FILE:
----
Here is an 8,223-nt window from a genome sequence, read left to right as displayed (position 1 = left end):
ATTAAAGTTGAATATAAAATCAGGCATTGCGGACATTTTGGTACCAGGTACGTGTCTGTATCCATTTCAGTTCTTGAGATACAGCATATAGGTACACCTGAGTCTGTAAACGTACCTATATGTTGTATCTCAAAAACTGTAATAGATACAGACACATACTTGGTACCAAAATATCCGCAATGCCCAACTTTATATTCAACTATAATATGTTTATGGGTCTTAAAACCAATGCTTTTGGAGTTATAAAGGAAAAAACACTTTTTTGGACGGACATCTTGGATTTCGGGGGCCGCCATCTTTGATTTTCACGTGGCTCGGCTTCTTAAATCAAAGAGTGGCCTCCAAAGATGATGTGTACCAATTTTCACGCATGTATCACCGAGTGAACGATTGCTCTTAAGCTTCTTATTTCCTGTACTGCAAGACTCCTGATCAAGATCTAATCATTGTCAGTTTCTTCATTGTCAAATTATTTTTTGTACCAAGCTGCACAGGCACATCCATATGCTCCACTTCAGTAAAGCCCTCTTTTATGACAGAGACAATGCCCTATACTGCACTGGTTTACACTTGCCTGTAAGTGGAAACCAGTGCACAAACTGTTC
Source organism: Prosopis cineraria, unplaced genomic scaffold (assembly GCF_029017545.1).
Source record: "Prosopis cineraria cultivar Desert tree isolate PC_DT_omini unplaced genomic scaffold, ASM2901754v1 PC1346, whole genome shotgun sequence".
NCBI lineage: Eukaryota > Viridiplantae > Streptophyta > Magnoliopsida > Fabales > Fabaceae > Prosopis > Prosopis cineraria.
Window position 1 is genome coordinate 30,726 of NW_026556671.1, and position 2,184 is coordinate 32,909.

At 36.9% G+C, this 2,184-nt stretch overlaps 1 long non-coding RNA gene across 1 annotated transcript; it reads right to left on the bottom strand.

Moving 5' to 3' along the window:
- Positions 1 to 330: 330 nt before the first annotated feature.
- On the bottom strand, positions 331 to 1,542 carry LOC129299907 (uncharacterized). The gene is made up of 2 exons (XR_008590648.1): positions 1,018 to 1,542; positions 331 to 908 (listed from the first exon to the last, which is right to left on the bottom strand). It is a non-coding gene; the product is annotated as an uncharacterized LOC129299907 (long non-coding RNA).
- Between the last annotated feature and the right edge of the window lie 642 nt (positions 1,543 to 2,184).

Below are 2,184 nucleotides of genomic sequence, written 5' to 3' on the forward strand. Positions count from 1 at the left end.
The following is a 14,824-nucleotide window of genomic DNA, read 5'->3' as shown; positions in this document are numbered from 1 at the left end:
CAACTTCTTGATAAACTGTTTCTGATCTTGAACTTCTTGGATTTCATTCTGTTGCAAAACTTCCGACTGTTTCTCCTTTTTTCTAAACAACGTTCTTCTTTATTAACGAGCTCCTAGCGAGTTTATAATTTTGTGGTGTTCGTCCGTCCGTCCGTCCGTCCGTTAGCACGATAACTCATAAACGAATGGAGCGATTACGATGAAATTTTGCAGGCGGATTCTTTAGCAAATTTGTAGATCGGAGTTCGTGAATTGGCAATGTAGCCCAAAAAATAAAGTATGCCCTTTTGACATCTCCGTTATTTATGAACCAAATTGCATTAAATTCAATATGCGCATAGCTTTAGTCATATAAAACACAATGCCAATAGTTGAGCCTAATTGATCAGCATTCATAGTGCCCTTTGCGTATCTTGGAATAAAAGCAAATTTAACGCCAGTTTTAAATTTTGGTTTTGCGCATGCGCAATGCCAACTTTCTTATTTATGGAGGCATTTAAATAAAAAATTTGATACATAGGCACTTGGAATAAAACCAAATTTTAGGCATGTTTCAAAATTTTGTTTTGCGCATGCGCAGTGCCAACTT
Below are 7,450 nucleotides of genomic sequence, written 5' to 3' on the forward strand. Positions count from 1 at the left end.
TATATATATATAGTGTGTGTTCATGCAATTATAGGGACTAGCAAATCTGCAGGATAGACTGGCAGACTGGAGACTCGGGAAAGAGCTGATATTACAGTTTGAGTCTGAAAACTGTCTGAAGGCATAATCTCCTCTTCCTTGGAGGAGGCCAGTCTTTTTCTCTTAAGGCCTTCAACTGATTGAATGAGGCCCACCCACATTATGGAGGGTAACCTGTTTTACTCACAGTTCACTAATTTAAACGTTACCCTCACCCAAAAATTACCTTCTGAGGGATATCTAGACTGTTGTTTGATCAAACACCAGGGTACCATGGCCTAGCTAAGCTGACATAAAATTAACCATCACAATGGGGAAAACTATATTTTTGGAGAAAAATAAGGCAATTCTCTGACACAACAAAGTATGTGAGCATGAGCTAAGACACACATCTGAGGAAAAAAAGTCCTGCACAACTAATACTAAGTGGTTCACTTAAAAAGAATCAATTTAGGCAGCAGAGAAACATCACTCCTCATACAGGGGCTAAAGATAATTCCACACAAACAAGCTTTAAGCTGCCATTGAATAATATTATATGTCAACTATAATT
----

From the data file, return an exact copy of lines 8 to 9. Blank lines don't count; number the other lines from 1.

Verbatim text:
Moving 5' to 3' along the window:
- Positions 1 to 330: 330 nt before the first annotated feature.